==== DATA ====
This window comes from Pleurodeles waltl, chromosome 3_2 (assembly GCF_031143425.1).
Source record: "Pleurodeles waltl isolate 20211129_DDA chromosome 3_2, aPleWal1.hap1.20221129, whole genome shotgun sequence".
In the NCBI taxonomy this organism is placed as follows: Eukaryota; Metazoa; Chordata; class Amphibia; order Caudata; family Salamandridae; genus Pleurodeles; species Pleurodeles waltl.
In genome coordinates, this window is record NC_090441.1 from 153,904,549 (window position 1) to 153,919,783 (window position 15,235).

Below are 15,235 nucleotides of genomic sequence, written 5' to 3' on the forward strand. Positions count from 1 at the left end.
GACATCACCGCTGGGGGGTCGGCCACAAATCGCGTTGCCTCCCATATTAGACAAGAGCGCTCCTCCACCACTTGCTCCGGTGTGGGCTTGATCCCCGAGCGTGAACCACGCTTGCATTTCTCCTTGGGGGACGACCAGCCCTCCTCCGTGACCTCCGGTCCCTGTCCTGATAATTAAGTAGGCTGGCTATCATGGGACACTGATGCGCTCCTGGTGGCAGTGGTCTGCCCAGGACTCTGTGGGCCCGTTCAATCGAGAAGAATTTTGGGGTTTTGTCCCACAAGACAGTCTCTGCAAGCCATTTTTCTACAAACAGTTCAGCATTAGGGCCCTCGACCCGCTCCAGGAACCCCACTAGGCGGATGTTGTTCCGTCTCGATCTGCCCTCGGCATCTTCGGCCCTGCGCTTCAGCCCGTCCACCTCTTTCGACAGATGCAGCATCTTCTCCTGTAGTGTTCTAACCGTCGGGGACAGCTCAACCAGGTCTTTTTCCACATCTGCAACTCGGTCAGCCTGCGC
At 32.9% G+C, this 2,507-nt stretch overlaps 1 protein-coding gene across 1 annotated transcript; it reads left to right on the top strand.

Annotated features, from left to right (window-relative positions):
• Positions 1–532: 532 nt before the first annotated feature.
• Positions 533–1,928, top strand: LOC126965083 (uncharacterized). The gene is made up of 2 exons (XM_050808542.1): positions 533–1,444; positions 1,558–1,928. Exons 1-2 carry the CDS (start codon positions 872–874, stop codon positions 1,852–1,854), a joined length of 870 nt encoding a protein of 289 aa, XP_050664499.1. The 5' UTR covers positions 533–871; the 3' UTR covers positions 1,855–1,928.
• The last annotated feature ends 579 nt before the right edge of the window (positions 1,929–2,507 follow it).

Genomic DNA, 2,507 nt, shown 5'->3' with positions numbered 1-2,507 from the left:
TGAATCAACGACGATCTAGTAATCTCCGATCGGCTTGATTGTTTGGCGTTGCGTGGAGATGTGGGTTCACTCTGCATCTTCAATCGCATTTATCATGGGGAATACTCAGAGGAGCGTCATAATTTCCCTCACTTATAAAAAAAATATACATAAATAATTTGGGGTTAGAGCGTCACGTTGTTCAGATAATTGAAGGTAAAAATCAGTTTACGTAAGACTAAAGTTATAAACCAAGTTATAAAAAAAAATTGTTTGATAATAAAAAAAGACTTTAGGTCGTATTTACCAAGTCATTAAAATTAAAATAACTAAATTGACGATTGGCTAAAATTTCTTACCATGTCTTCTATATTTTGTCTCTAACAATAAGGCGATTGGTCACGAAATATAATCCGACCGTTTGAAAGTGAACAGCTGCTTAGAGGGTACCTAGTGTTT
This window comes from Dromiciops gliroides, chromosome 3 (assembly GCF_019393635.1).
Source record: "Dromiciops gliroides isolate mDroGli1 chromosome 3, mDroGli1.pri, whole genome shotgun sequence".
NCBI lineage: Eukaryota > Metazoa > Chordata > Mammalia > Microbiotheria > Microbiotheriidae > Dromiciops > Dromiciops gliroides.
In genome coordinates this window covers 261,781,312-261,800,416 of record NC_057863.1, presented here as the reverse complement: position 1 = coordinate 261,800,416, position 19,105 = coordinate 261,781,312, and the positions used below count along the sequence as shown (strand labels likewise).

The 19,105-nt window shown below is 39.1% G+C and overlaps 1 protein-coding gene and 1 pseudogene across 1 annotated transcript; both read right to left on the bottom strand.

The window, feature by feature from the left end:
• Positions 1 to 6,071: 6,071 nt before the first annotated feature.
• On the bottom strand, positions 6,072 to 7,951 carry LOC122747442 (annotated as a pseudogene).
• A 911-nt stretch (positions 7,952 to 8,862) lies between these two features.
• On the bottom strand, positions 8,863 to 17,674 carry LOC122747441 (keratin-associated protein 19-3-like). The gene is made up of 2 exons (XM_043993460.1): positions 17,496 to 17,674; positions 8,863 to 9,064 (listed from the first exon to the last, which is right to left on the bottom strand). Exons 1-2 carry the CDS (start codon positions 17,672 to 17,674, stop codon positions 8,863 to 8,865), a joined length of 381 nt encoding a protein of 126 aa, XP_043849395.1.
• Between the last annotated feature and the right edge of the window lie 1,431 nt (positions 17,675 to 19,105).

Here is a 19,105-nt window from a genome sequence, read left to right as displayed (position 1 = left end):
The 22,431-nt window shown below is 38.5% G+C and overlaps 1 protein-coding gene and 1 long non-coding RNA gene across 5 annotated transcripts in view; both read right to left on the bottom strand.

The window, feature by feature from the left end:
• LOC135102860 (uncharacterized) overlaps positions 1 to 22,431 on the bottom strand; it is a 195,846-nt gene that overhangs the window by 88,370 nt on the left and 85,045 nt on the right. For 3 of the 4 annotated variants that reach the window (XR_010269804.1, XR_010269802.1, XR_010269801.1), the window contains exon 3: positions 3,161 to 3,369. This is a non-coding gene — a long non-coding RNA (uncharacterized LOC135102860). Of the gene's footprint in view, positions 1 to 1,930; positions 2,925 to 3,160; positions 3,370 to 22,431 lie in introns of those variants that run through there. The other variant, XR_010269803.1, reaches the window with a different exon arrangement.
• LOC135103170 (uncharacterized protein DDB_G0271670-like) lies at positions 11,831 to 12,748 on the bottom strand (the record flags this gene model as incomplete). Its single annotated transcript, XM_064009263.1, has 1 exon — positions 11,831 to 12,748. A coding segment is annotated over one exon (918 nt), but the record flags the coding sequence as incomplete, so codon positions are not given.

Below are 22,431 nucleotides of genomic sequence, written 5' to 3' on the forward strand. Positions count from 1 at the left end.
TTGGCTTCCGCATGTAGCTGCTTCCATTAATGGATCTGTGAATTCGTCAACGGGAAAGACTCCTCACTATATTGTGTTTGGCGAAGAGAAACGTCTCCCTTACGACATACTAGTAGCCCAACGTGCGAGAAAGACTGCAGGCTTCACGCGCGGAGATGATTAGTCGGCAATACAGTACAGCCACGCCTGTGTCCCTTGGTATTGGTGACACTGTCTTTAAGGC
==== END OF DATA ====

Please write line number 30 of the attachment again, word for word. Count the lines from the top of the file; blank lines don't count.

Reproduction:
Below are 22,431 nucleotides of genomic sequence, written 5' to 3' on the forward strand. Positions count from 1 at the left end.